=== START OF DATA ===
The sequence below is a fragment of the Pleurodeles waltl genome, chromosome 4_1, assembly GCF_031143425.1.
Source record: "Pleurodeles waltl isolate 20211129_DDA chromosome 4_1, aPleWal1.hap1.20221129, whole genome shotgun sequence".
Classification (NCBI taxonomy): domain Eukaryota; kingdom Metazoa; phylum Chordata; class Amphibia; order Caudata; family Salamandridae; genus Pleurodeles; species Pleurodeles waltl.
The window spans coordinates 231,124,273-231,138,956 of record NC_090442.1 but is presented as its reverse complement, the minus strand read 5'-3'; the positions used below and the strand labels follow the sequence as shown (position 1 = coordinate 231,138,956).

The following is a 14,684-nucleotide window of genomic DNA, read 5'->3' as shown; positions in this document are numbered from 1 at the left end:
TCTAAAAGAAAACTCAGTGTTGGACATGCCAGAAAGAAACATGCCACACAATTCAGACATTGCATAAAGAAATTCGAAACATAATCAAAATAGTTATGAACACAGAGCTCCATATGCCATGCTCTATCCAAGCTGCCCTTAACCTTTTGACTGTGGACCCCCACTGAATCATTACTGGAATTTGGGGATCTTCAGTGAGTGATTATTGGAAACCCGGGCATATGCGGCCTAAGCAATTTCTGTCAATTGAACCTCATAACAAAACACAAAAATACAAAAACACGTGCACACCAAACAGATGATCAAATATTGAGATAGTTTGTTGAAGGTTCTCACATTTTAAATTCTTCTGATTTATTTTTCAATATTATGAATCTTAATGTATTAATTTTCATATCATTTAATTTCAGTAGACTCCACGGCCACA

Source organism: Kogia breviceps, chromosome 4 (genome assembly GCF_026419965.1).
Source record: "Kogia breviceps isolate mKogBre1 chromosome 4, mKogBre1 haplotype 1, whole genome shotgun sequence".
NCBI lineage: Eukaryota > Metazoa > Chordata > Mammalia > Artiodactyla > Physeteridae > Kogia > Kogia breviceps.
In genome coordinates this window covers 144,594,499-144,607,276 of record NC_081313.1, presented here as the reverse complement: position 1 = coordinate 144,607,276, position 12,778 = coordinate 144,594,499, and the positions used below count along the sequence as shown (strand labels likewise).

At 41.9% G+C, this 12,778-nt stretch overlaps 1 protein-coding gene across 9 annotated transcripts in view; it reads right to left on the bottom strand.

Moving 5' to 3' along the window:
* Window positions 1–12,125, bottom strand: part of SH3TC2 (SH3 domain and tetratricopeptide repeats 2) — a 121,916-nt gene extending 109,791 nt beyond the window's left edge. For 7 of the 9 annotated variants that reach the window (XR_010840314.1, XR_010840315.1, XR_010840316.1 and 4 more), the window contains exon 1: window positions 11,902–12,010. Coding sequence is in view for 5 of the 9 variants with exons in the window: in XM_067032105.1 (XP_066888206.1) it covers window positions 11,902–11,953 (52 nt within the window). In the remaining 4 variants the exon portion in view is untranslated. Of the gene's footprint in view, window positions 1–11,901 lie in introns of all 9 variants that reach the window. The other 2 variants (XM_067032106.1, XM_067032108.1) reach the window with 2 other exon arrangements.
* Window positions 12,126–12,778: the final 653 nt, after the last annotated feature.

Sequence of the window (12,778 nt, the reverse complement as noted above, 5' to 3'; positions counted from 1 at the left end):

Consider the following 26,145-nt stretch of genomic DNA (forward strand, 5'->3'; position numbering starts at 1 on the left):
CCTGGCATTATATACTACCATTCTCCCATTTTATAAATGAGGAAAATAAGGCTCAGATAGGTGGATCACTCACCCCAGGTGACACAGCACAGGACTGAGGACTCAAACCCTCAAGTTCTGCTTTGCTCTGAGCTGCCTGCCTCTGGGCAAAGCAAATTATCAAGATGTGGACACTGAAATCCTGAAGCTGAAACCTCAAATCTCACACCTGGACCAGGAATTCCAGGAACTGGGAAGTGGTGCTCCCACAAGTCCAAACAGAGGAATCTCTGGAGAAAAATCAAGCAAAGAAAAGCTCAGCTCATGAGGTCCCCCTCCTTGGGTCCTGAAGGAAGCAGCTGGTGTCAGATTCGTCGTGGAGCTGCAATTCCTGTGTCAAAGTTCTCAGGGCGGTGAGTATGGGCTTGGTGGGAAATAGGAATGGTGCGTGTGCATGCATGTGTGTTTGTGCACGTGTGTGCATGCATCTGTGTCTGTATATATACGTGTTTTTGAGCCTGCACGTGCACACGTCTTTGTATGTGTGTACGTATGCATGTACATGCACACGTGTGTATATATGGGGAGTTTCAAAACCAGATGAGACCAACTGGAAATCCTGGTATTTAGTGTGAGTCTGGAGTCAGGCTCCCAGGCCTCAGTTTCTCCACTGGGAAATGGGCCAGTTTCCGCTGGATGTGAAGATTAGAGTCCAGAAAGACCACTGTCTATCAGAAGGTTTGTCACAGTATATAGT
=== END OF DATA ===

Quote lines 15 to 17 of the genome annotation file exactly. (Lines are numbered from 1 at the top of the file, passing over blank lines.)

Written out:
Sequence of the window (12,778 nt, the reverse complement as noted above, 5' to 3'; positions counted from 1 at the left end):

Consider the following 26,145-nt stretch of genomic DNA (forward strand, 5'->3'; position numbering starts at 1 on the left):
CCTGGCATTATATACTACCATTCTCCCATTTTATAAATGAGGAAAATAAGGCTCAGATAGGTGGATCACTCACCCCAGGTGACACAGCACAGGACTGAGGACTCAAACCCTCAAGTTCTGCTTTGCTCTGAGCTGCCTGCCTCTGGGCAAAGCAAATTATCAAGATGTGGACACTGAAATCCTGAAGCTGAAACCTCAAATCTCACACCTGGACCAGGAATTCCAGGAACTGGGAAGTGGTGCTCCCACAAGTCCAAACAGAGGAATCTCTGGAGAAAAATCAAGCAAAGAAAAGCTCAGCTCATGAGGTCCCCCTCCTTGGGTCCTGAAGGAAGCAGCTGGTGTCAGATTCGTCGTGGAGCTGCAATTCCTGTGTCAAAGTTCTCAGGGCGGTGAGTATGGGCTTGGTGGGAAATAGGAATGGTGCGTGTGCATGCATGTGTGTTTGTGCACGTGTGTGCATGCATCTGTGTCTGTATATATACGTGTTTTTGAGCCTGCACGTGCACACGTCTTTGTATGTGTGTACGTATGCATGTACATGCACACGTGTGTATATATGGGGAGTTTCAAAACCAGATGAGACCAACTGGAAATCCTGGTATTTAGTGTGAGTCTGGAGTCAGGCTCCCAGGCCTCAGTTTCTCCACTGGGAAATGGGCCAGTTTCCGCTGGATGTGAAGATTAGAGTCCAGAAAGACCACTGTCTATCAGAAGGTTTGTCACAGTATATAGT